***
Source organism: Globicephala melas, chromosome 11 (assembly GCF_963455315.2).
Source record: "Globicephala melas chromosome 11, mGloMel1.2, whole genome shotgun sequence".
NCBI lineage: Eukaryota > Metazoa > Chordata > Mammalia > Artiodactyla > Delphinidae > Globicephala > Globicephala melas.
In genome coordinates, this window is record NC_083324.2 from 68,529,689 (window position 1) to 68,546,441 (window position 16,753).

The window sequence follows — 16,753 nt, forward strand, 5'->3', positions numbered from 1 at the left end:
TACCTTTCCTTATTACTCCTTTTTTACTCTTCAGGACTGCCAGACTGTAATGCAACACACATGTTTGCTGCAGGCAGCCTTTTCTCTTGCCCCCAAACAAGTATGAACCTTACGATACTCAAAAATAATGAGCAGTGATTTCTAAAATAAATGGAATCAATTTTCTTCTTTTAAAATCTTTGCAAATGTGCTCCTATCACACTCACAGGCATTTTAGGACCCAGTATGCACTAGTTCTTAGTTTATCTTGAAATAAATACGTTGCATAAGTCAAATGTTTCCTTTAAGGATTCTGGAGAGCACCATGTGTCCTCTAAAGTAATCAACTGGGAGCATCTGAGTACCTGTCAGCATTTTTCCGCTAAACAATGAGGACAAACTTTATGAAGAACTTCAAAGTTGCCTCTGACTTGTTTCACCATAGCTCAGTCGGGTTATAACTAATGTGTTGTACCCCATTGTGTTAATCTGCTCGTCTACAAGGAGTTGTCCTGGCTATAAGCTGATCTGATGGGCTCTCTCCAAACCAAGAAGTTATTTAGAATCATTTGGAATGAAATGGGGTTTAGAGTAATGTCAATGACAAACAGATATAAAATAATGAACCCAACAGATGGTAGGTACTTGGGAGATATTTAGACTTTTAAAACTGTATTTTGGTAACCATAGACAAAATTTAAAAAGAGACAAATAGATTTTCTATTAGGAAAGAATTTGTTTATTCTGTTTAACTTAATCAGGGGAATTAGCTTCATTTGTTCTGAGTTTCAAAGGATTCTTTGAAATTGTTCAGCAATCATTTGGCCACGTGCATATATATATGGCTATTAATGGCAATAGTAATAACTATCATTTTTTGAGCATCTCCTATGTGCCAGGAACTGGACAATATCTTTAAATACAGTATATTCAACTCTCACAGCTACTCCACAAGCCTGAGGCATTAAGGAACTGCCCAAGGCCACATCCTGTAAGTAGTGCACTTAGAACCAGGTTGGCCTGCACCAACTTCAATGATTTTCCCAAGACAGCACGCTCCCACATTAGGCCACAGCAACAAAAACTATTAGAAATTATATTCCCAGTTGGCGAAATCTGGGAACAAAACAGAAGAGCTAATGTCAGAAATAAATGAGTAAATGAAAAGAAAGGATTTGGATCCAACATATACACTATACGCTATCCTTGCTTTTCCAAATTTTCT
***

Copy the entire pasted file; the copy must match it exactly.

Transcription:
Source organism: Globicephala melas, chromosome 11 (assembly GCF_963455315.2).
Source record: "Globicephala melas chromosome 11, mGloMel1.2, whole genome shotgun sequence".
NCBI lineage: Eukaryota > Metazoa > Chordata > Mammalia > Artiodactyla > Delphinidae > Globicephala > Globicephala melas.
In genome coordinates, this window is record NC_083324.2 from 68,529,689 (window position 1) to 68,546,441 (window position 16,753).

The window sequence follows — 16,753 nt, forward strand, 5'->3', positions numbered from 1 at the left end:
TACCTTTCCTTATTACTCCTTTTTTACTCTTCAGGACTGCCAGACTGTAATGCAACACACATGTTTGCTGCAGGCAGCCTTTTCTCTTGCCCCCAAACAAGTATGAACCTTACGATACTCAAAAATAATGAGCAGTGATTTCTAAAATAAATGGAATCAATTTTCTTCTTTTAAAATCTTTGCAAATGTGCTCCTATCACACTCACAGGCATTTTAGGACCCAGTATGCACTAGTTCTTAGTTTATCTTGAAATAAATACGTTGCATAAGTCAAATGTTTCCTTTAAGGATTCTGGAGAGCACCATGTGTCCTCTAAAGTAATCAACTGGGAGCATCTGAGTACCTGTCAGCATTTTTCCGCTAAACAATGAGGACAAACTTTATGAAGAACTTCAAAGTTGCCTCTGACTTGTTTCACCATAGCTCAGTCGGGTTATAACTAATGTGTTGTACCCCATTGTGTTAATCTGCTCGTCTACAAGGAGTTGTCCTGGCTATAAGCTGATCTGATGGGCTCTCTCCAAACCAAGAAGTTATTTAGAATCATTTGGAATGAAATGGGGTTTAGAGTAATGTCAATGACAAACAGATATAAAATAATGAACCCAACAGATGGTAGGTACTTGGGAGATATTTAGACTTTTAAAACTGTATTTTGGTAACCATAGACAAAATTTAAAAAGAGACAAATAGATTTTCTATTAGGAAAGAATTTGTTTATTCTGTTTAACTTAATCAGGGGAATTAGCTTCATTTGTTCTGAGTTTCAAAGGATTCTTTGAAATTGTTCAGCAATCATTTGGCCACGTGCATATATATATGGCTATTAATGGCAATAGTAATAACTATCATTTTTTGAGCATCTCCTATGTGCCAGGAACTGGACAATATCTTTAAATACAGTATATTCAACTCTCACAGCTACTCCACAAGCCTGAGGCATTAAGGAACTGCCCAAGGCCACATCCTGTAAGTAGTGCACTTAGAACCAGGTTGGCCTGCACCAACTTCAATGATTTTCCCAAGACAGCACGCTCCCACATTAGGCCACAGCAACAAAAACTATTAGAAATTATATTCCCAGTTGGCGAAATCTGGGAACAAAACAGAAGAGCTAATGTCAGAAATAAATGAGTAAATGAAAAGAAAGGATTTGGATCCAACATATACACTATACGCTATCCTTGCTTTTCCAAATTTTCT